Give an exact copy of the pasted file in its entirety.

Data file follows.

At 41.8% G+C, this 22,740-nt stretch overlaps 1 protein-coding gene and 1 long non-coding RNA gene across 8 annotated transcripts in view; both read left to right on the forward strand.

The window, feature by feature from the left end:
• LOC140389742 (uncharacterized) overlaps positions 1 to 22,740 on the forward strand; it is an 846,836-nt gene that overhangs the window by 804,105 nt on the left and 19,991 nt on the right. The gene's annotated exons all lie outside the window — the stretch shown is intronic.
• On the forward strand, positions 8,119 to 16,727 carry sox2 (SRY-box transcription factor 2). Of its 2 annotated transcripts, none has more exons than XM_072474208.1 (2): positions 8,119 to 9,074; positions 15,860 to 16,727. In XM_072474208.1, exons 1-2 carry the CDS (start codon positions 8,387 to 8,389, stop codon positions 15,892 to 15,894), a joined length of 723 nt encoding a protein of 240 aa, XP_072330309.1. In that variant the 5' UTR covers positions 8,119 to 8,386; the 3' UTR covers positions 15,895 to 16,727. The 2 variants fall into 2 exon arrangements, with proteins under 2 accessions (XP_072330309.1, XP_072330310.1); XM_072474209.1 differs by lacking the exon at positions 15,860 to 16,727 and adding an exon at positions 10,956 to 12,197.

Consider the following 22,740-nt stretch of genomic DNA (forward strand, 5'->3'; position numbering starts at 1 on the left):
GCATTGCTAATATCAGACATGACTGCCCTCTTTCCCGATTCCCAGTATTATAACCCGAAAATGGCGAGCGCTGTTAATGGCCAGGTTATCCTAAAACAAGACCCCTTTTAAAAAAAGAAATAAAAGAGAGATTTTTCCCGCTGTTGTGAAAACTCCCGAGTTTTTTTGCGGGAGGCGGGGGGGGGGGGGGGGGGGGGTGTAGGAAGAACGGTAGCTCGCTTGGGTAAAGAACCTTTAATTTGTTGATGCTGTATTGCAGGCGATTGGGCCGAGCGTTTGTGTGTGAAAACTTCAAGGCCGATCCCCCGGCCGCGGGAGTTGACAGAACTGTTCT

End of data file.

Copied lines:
At 41.8% G+C, this 22,740-nt stretch overlaps 1 protein-coding gene and 1 long non-coding RNA gene across 8 annotated transcripts in view; both read left to right on the forward strand.

The window, feature by feature from the left end:
• LOC140389742 (uncharacterized) overlaps positions 1 to 22,740 on the forward strand; it is an 846,836-nt gene that overhangs the window by 804,105 nt on the left and 19,991 nt on the right. The gene's annotated exons all lie outside the window — the stretch shown is intronic.
• On the forward strand, positions 8,119 to 16,727 carry sox2 (SRY-box transcription factor 2). Of its 2 annotated transcripts, none has more exons than XM_072474208.1 (2): positions 8,119 to 9,074; positions 15,860 to 16,727. In XM_072474208.1, exons 1-2 carry the CDS (start codon positions 8,387 to 8,389, stop codon positions 15,892 to 15,894), a joined length of 723 nt encoding a protein of 240 aa, XP_072330309.1. In that variant the 5' UTR covers positions 8,119 to 8,386; the 3' UTR covers positions 15,895 to 16,727. The 2 variants fall into 2 exon arrangements, with proteins under 2 accessions (XP_072330309.1, XP_072330310.1); XM_072474209.1 differs by lacking the exon at positions 15,860 to 16,727 and adding an exon at positions 10,956 to 12,197.

Consider the following 22,740-nt stretch of genomic DNA (forward strand, 5'->3'; position numbering starts at 1 on the left):
GCATTGCTAATATCAGACATGACTGCCCTCTTTCCCGATTCCCAGTATTATAACCCGAAAATGGCGAGCGCTGTTAATGGCCAGGTTATCCTAAAACAAGACCCCTTTTAAAAAAAGAAATAAAAGAGAGATTTTTCCCGCTGTTGTGAAAACTCCCGAGTTTTTTTGCGGGAGGCGGGGGGGGGGGGGGGGGGGGGTGTAGGAAGAACGGTAGCTCGCTTGGGTAAAGAACCTTTAATTTGTTGATGCTGTATTGCAGGCGATTGGGCCGAGCGTTTGTGTGTGAAAACTTCAAGGCCGATCCCCCGGCCGCGGGAGTTGACAGAACTGTTCT